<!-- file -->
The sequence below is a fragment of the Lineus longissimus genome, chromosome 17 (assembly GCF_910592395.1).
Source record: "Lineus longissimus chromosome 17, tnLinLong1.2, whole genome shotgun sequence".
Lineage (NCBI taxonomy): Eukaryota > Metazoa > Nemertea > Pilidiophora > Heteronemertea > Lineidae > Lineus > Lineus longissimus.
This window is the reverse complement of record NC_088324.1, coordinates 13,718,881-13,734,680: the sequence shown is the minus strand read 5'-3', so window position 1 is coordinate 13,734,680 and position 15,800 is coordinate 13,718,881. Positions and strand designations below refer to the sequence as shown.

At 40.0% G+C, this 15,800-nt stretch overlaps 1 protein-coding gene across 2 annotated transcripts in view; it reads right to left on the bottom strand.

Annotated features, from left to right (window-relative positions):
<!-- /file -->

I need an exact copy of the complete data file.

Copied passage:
The sequence below is a fragment of the Lineus longissimus genome, chromosome 17 (assembly GCF_910592395.1).
Source record: "Lineus longissimus chromosome 17, tnLinLong1.2, whole genome shotgun sequence".
Lineage (NCBI taxonomy): Eukaryota > Metazoa > Nemertea > Pilidiophora > Heteronemertea > Lineidae > Lineus > Lineus longissimus.
This window is the reverse complement of record NC_088324.1, coordinates 13,718,881-13,734,680: the sequence shown is the minus strand read 5'-3', so window position 1 is coordinate 13,734,680 and position 15,800 is coordinate 13,718,881. Positions and strand designations below refer to the sequence as shown.

At 40.0% G+C, this 15,800-nt stretch overlaps 1 protein-coding gene across 2 annotated transcripts in view; it reads right to left on the bottom strand.

Annotated features, from left to right (window-relative positions):